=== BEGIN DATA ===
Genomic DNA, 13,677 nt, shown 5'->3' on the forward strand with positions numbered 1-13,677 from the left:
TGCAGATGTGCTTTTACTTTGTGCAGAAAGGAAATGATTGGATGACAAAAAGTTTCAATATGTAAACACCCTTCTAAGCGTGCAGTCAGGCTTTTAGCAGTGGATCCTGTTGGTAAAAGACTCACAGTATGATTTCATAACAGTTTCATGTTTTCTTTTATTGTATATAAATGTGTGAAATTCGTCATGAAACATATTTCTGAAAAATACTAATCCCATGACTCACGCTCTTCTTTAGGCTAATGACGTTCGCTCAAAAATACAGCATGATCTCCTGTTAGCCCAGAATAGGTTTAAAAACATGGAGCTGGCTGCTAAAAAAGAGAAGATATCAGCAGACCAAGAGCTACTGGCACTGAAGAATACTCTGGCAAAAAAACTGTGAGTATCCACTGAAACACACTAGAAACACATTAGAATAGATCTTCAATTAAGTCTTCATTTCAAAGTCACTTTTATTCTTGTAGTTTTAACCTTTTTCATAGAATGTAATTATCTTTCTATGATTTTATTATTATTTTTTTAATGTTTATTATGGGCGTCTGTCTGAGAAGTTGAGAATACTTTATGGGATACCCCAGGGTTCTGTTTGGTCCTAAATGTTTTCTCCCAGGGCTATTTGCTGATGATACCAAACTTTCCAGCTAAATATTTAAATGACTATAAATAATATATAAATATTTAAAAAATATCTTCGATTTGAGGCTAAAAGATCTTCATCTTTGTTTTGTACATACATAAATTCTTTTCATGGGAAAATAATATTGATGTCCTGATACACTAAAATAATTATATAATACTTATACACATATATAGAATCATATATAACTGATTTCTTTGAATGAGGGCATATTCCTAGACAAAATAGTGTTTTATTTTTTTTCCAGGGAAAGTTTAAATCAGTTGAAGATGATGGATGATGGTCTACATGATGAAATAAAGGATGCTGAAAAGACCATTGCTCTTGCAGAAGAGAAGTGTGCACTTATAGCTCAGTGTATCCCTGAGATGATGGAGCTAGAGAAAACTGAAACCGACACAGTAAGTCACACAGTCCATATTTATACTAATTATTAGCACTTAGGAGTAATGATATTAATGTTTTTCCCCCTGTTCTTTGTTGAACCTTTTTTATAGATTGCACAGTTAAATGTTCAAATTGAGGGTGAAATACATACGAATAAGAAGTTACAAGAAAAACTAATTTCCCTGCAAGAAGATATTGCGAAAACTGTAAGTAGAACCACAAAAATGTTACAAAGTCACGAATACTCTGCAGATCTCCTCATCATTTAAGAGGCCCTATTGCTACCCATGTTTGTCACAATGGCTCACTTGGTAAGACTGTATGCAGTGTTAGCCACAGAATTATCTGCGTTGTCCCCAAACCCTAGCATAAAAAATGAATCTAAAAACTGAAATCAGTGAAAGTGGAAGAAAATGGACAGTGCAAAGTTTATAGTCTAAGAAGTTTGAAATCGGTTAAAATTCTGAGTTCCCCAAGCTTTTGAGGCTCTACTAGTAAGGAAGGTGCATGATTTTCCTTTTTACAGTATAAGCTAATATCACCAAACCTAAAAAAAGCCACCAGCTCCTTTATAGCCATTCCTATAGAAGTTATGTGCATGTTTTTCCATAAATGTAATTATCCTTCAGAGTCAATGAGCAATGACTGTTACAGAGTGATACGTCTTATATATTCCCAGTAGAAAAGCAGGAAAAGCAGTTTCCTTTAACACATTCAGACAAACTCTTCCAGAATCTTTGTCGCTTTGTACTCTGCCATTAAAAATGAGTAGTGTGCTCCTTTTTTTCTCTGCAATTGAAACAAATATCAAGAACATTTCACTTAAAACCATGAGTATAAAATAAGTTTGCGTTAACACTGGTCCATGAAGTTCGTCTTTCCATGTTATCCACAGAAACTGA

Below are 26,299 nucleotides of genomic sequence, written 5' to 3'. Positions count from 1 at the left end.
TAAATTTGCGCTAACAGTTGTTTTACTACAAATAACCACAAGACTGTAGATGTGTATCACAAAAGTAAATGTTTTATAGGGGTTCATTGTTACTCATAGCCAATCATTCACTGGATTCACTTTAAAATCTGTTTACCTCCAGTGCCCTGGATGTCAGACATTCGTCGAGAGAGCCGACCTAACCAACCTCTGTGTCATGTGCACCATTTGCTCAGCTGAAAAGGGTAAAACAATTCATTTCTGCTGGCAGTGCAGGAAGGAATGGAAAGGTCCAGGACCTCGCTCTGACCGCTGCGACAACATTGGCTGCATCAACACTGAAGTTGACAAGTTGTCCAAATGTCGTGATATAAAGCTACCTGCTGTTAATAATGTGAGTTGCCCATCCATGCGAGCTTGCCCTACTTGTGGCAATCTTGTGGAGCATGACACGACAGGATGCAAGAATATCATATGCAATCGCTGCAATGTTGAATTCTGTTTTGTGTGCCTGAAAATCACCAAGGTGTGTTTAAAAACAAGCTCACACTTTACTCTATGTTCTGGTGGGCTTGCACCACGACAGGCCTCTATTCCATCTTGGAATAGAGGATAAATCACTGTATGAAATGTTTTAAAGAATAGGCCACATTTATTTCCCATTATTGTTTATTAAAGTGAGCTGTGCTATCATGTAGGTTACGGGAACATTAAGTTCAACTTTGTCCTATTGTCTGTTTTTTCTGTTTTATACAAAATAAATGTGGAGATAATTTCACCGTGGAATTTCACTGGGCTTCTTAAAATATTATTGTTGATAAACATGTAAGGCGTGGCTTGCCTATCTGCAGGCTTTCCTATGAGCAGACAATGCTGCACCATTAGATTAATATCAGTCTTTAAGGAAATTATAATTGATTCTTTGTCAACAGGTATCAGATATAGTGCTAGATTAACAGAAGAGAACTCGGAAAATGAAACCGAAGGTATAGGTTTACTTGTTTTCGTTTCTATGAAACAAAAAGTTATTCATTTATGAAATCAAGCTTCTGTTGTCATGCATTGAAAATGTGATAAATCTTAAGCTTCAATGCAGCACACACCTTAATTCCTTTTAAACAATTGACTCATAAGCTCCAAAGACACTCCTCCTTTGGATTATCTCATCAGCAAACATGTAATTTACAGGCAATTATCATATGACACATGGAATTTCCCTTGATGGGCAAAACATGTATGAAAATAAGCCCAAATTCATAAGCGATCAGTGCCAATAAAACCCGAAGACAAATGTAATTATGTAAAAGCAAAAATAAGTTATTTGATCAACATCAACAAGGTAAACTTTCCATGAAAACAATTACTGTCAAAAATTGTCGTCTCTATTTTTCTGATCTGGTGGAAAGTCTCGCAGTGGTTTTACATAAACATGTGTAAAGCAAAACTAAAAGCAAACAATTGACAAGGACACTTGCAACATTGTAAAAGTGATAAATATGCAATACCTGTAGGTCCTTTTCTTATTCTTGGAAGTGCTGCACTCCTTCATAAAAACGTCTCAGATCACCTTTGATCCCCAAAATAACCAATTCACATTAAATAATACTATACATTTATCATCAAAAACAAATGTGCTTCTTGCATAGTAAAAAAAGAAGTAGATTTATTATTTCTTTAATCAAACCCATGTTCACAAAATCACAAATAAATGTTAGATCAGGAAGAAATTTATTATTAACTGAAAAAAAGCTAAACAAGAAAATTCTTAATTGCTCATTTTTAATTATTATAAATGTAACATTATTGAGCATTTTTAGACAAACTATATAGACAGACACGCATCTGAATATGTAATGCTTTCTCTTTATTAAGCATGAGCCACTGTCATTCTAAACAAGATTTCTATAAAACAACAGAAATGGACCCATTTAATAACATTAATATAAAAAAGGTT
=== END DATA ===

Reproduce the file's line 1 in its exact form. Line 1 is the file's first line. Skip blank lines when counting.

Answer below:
Genomic DNA, 13,677 nt, shown 5'->3' on the forward strand with positions numbered 1-13,677 from the left: